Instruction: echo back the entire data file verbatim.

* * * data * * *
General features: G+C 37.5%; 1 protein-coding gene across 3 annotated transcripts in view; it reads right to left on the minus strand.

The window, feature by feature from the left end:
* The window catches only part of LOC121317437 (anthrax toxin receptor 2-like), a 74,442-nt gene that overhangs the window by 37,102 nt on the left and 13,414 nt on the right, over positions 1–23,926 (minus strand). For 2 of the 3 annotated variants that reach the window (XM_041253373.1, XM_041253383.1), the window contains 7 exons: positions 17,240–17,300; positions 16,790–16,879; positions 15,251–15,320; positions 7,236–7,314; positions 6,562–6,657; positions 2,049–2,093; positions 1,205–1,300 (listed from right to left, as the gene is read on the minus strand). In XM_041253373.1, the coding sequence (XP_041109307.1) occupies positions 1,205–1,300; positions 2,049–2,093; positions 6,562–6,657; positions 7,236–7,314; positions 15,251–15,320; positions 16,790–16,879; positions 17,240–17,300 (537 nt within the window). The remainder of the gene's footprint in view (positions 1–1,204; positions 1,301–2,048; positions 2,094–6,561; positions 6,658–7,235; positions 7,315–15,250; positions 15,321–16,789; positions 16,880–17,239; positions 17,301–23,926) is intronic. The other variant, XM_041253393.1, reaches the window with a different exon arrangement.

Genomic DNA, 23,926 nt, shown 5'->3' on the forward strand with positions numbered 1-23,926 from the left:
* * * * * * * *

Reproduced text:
General features: G+C 37.5%; 1 protein-coding gene across 3 annotated transcripts in view; it reads right to left on the minus strand.

The window, feature by feature from the left end:
* The window catches only part of LOC121317437 (anthrax toxin receptor 2-like), a 74,442-nt gene that overhangs the window by 37,102 nt on the left and 13,414 nt on the right, over positions 1–23,926 (minus strand). For 2 of the 3 annotated variants that reach the window (XM_041253373.1, XM_041253383.1), the window contains 7 exons: positions 17,240–17,300; positions 16,790–16,879; positions 15,251–15,320; positions 7,236–7,314; positions 6,562–6,657; positions 2,049–2,093; positions 1,205–1,300 (listed from right to left, as the gene is read on the minus strand). In XM_041253373.1, the coding sequence (XP_041109307.1) occupies positions 1,205–1,300; positions 2,049–2,093; positions 6,562–6,657; positions 7,236–7,314; positions 15,251–15,320; positions 16,790–16,879; positions 17,240–17,300 (537 nt within the window). The remainder of the gene's footprint in view (positions 1–1,204; positions 1,301–2,048; positions 2,094–6,561; positions 6,658–7,235; positions 7,315–15,250; positions 15,321–16,789; positions 16,880–17,239; positions 17,301–23,926) is intronic. The other variant, XM_041253393.1, reaches the window with a different exon arrangement.

Genomic DNA, 23,926 nt, shown 5'->3' on the forward strand with positions numbered 1-23,926 from the left: